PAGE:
‘Game changer’: Brush-on liquid allows Tucson kids to avoid anguish of dental drill | Local news
Arizona’s Medicaid program began reimbursing SDF treatments to dentists last year, and as a result, more and more are starting to use it, said Kevin Earle, executive director of the Arizona Dental Association.
“Basically, it works like an antibiotic against tooth decay. I think it’s getting more common and it saves a lot of money, ”Earle said. “It will help eliminate the prospects of children who have rampant decay in their mouth that would require the use of sedation or anesthesia.”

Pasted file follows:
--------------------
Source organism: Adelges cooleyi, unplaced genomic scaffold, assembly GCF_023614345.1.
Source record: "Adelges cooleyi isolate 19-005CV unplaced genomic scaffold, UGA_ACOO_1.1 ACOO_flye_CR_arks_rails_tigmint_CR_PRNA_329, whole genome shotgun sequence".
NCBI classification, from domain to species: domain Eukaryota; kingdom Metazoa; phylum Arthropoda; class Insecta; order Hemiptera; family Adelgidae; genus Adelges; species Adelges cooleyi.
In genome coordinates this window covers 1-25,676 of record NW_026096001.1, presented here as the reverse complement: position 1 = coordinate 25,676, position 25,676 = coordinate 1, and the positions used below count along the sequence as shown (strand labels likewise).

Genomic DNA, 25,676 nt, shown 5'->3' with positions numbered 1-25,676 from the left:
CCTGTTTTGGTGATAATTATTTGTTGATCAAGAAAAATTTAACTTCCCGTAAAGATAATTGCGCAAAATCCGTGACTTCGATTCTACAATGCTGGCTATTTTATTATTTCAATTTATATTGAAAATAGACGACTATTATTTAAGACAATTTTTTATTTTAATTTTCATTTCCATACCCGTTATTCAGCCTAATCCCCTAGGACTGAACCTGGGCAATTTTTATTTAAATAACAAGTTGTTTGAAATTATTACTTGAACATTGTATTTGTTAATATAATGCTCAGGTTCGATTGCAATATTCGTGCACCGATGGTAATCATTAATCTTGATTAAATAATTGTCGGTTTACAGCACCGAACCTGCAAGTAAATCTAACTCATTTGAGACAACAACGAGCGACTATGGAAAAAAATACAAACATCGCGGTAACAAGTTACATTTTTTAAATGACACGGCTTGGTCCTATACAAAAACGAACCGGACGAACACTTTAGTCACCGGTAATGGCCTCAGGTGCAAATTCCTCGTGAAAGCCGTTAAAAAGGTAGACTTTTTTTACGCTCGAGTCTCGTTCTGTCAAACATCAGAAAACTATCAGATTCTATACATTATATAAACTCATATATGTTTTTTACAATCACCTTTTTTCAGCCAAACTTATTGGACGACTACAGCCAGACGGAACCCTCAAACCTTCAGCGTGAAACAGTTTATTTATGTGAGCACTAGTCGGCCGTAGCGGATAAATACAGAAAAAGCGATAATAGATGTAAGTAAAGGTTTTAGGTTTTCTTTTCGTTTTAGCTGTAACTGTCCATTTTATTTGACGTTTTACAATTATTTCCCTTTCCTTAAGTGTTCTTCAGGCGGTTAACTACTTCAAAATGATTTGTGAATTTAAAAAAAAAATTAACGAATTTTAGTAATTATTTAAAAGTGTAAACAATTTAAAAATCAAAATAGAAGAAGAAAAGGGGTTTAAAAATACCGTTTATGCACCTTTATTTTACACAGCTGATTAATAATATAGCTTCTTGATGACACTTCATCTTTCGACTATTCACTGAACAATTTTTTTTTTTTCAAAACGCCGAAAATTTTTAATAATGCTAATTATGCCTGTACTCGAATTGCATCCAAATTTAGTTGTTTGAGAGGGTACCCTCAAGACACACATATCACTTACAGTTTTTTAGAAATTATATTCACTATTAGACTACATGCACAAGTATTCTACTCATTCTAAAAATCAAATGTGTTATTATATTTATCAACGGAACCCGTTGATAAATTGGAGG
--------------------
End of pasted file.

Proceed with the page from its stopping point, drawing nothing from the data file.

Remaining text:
In October, the American Academy of Pediatric Dentistry issued the first evidence-based guideline on SDF recommending its use in active cavities in pediatric and special needs patients, “which is likely to lead to wider use of the treatment.”
At the time, the President of the Academy, Dr. James Nickman that silver diamine fluoride, along with fluorinated water, “could be the greatest innovation in pediatric dental care in the last century … Given its minimal cost and simple, painless application, it could help bridge the gap in healthcare disparities. “
The SDF liquid kills bacteria, makes the tooth harder, prevents further tooth decay and enables children like Ivanna to avoid needles, drills, sedation and lengthy periods in the dental chair.
“There was no way I would put a drill in her mouth,” Duffy says of Ivanna.